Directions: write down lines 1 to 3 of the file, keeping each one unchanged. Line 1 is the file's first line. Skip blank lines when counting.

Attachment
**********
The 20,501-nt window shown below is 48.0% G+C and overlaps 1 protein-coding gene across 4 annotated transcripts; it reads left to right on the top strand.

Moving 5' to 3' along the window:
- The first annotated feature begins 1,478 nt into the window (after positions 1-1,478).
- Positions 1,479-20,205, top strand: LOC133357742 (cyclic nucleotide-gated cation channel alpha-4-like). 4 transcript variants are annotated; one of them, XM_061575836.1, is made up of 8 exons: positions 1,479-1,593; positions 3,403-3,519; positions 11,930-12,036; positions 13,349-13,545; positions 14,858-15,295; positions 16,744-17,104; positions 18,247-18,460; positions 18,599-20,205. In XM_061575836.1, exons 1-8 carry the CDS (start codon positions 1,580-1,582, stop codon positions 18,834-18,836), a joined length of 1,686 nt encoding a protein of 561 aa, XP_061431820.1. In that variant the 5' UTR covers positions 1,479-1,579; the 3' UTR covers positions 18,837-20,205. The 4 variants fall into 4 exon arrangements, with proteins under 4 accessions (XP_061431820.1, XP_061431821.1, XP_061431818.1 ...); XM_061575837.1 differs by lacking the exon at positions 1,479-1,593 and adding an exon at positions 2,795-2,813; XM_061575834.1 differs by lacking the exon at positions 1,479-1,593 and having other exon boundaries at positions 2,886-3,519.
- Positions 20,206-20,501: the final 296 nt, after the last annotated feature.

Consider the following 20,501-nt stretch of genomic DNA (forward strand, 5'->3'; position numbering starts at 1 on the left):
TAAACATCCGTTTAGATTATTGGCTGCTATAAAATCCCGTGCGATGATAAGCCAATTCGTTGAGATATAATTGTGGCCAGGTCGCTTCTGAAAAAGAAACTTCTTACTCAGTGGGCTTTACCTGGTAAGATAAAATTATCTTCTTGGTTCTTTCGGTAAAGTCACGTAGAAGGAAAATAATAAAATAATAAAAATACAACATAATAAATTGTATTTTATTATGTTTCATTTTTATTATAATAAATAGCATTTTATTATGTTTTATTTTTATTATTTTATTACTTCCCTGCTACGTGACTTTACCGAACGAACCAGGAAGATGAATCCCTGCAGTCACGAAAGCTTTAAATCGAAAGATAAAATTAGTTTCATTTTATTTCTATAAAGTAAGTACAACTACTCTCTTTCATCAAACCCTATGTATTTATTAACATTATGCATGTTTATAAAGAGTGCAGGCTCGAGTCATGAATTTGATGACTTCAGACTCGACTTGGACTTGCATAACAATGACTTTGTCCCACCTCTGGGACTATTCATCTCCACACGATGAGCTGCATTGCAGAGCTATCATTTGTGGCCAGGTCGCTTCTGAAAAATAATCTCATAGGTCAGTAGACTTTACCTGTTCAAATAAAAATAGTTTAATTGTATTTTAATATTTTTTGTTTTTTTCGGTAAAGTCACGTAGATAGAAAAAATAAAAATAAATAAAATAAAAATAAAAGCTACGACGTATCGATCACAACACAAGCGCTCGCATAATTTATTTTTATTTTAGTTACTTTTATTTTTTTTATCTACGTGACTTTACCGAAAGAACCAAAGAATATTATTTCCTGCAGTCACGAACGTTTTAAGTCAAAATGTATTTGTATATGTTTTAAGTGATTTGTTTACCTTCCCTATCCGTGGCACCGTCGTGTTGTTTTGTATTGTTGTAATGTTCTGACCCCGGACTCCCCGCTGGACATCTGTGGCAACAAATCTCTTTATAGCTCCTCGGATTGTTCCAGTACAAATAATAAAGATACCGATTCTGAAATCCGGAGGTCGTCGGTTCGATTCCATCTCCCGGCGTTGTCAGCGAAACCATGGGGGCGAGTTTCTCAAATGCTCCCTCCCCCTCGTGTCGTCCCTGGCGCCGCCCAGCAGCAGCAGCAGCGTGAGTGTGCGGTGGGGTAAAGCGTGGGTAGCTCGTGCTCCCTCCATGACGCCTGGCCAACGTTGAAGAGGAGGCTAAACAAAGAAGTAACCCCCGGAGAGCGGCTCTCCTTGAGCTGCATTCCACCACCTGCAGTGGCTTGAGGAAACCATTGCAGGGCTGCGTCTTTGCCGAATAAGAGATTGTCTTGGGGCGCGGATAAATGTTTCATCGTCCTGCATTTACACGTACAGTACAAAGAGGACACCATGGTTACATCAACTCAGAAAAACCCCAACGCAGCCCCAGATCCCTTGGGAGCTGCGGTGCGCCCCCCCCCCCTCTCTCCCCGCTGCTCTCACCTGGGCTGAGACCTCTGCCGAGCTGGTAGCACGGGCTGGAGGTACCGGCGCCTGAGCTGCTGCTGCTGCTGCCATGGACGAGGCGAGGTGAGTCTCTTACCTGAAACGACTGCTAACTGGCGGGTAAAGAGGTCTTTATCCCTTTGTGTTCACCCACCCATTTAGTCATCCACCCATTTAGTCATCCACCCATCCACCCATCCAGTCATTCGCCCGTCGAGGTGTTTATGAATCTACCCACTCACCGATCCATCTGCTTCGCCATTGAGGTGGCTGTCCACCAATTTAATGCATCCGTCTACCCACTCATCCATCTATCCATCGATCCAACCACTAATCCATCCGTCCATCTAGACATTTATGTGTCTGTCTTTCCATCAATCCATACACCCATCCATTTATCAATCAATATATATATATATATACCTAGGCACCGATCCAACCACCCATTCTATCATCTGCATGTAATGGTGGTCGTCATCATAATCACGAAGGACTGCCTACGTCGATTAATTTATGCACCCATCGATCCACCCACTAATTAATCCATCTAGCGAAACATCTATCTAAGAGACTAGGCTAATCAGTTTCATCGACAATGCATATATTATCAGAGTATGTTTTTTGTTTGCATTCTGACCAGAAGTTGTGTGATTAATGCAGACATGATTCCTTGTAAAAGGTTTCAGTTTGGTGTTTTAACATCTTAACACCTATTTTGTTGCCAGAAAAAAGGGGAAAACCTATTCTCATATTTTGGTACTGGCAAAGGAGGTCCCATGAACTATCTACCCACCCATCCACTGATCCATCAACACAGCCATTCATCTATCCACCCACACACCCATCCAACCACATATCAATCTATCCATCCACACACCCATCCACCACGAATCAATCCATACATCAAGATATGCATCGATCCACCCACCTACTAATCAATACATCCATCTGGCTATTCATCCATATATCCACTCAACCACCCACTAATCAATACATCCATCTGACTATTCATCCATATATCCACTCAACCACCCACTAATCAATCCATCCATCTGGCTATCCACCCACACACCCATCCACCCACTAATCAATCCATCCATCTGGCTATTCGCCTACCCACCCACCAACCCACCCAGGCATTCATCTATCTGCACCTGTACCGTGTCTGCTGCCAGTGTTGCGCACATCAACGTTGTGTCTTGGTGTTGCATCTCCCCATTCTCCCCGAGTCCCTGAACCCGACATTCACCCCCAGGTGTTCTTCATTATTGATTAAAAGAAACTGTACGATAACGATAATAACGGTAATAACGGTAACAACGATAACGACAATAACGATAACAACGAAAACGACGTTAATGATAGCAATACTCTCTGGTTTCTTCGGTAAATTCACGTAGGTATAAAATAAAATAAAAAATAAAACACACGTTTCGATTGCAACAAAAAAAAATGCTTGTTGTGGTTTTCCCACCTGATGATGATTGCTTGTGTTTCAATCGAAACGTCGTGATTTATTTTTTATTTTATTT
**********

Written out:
The 20,501-nt window shown below is 48.0% G+C and overlaps 1 protein-coding gene across 4 annotated transcripts; it reads left to right on the top strand.

Moving 5' to 3' along the window:
- The first annotated feature begins 1,478 nt into the window (after positions 1-1,478).